In my opinion the best factor of this game is the cast of characters. They feel fleshed out. They feel real and while playing I actually felt attached to them.
So when we were first shown the character models, quite a few people had some not-so-positive thoughts about them—especially regarding the main protagonist, cause he looked like…well…a Final Fantasy main character. There was quite a bit of concern that we’d get a Hot Topic top seller like Cloud or Squall or, in some people’s opinion, Lightning.
Here’s the fun part, our main character, Noctis, isn’t emo and he’s very much a twenty-year old boy (note: not a man). His immaturity shows throughout the game, but a lot of the time he makes witty remarks to his friends (the party members) and jokes around, so don’t worry about him being an edge-lord. Pro tip: if you want the anti-thesis of emo, have him interact with animals (chocobos & cats).
There was also quite a bit of concern about the game having an all male party and how that would go along, but trust me, it’s not super bro hang out time. You’ll never ride in the car and feel like you’re watching an episode of Entourage (I still don’t know if we’re supposed to like or hate that show). You see that the characters care for each other and joke around. They talk about crushes, they talk about random topics—it feels quite real. As the story progresses, you notice the changes in their interactions. When something terrible in the story happened, you could tell from the way the characters talked to each other, how they might be silent when camping, from the way Prompto shares and talks about the photos he took. Square really took the time to put in the little details to liven these characters.
The only problem I had with the cast of characters was Luna. She just didn’t have enough screen time, and that didn’t help me care for her or see why Noctis wanted to marry her. Though my other problem was just the point that you didn’t get to interact more with one of the better characters, Iris. She’s…dope.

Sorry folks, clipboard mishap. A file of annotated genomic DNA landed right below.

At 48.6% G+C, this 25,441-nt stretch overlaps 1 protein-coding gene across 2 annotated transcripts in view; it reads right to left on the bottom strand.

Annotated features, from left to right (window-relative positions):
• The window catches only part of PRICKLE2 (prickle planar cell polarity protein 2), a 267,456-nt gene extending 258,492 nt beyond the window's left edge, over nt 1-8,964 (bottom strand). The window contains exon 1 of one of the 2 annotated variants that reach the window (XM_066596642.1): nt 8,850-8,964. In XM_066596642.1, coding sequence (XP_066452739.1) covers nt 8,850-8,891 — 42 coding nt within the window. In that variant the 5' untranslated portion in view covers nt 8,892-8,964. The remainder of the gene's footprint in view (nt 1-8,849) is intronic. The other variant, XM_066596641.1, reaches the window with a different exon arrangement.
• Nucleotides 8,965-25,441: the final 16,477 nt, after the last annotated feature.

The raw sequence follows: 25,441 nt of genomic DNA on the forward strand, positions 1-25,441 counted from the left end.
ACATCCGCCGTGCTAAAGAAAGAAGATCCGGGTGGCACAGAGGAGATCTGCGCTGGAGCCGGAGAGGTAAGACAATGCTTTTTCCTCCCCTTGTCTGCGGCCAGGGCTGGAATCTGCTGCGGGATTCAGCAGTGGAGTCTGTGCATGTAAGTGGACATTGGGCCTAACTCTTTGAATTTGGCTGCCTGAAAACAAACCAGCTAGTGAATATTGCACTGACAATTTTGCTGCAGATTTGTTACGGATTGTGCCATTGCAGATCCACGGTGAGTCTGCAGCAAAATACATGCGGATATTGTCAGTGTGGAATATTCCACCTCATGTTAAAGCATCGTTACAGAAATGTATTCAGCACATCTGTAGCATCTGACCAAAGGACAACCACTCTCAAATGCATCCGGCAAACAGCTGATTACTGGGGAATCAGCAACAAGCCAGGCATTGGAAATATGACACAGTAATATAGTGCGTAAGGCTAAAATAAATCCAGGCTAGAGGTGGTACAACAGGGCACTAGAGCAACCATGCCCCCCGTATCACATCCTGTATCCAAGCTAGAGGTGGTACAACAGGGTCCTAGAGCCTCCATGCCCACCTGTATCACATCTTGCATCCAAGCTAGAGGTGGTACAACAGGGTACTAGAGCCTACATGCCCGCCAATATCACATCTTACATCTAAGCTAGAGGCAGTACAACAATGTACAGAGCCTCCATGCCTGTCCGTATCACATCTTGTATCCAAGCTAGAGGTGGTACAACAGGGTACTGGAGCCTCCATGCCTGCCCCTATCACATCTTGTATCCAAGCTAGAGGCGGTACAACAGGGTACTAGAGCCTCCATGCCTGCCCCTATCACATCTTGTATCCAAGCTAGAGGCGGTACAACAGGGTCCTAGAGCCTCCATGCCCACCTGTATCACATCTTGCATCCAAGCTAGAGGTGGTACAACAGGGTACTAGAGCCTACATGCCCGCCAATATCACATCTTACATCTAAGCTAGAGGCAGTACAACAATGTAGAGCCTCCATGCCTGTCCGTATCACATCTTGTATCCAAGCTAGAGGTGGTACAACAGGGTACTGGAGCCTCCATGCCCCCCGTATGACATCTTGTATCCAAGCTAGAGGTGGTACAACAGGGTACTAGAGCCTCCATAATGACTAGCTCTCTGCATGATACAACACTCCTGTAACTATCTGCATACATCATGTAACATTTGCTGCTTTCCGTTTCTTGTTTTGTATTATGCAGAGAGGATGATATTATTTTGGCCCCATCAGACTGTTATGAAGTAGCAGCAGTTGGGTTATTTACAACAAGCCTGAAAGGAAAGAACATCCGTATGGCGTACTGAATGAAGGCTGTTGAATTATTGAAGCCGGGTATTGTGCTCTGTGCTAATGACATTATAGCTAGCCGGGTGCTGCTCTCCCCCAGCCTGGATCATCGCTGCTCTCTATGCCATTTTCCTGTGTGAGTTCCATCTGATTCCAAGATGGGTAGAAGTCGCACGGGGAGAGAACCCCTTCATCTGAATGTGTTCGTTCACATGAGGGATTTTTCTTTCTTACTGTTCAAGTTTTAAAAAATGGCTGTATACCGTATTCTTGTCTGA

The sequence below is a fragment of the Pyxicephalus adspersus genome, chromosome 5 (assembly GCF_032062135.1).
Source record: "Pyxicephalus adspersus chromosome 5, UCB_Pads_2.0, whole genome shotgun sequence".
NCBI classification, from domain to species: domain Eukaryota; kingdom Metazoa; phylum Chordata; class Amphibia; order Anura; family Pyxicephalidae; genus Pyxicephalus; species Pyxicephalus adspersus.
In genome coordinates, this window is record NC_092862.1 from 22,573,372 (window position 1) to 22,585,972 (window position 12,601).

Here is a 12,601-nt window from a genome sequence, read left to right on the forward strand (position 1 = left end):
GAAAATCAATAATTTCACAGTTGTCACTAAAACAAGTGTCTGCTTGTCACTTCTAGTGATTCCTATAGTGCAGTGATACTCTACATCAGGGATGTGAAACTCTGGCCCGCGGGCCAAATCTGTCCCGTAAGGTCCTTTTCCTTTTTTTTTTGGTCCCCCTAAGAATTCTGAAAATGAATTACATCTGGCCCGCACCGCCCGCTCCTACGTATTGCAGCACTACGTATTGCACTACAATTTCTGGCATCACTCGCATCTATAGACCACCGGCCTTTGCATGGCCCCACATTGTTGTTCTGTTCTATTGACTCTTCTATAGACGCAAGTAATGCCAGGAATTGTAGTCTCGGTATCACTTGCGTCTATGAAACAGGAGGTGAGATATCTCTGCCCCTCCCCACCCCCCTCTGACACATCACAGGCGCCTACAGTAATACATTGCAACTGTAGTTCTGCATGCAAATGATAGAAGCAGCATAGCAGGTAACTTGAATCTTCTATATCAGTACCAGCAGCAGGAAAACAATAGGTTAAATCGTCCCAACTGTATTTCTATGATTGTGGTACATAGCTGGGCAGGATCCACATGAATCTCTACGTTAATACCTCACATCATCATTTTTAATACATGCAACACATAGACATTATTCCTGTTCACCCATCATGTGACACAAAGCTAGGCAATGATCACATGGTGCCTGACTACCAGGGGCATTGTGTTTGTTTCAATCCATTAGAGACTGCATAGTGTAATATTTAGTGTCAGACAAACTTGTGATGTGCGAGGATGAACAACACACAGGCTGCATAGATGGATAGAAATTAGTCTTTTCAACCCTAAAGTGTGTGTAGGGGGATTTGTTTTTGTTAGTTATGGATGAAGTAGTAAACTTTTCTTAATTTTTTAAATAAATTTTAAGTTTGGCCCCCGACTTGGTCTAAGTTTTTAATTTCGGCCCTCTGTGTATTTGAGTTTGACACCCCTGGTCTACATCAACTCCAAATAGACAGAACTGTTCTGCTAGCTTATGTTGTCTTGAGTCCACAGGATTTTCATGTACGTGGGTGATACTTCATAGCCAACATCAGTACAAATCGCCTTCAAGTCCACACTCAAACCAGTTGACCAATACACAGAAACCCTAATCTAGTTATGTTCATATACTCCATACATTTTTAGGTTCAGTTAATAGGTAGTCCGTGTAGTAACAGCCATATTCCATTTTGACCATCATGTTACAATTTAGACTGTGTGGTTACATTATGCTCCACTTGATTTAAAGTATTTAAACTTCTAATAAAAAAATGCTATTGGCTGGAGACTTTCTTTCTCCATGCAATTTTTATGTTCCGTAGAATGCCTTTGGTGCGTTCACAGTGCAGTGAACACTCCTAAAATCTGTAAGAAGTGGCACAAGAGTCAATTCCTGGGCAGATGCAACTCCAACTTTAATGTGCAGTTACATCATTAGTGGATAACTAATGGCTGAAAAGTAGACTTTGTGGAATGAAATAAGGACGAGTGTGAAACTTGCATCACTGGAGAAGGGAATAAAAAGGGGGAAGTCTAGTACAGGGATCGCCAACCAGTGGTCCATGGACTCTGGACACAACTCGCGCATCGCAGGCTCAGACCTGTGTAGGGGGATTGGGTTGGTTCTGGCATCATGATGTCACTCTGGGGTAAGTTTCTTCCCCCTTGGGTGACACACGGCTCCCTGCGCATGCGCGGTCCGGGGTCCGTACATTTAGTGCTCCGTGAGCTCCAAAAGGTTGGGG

Seeing as I completed the game in forty-eight hours and I’m currently sixty-nine hours in, I’d like to say that the game has a bit of replay value. After beating the story, there’re still plenty of post-game dungeons and side quests to complete. You can also upgrade a few of your weapons and there are a few more Royal Arms and post game weapons/ accessories to obtain. Then there’s the adamantoise.
Also this isn’t the final version of the game. Updates and patches are being worked on as we speak. Square is steadily trying to make this the best game it can be. They’ve added New Game+ for people who like to redo the story, they’re adding episodic DLC for each non-Noctis party member. They’re attempting to fix the current glitches (pls), and even add more elements to the game so that you’ll have more fun. When I finished the game, I said I wouldn’t replay the story because Chapter 13 had destroyed my spirit, but I guess with enough complaints, Square decided to try and fix that chapter, so soon I’ll actually replay the story. They’re also attempting to add situations for the temporary party members so you can interact with em more (which means more Iris and Aranea). The game is steadily evolving and I look forward to it. This is one of the first games where I want to be a completionist and get every trophy (84% of the way there).
Overall, I will never say this game is perfect. It isn’t. And even if Square adds every feature they want, it still won’t be perfect, but that’s fine. I love the game as it is. It’s one of the only games that almost made me cry and it’s a game I’ve wanted for a while. I’m glad I’ve played it. And you should too. I’ll leave you with the Omen Trailer, cause it’s pretty pretty cool.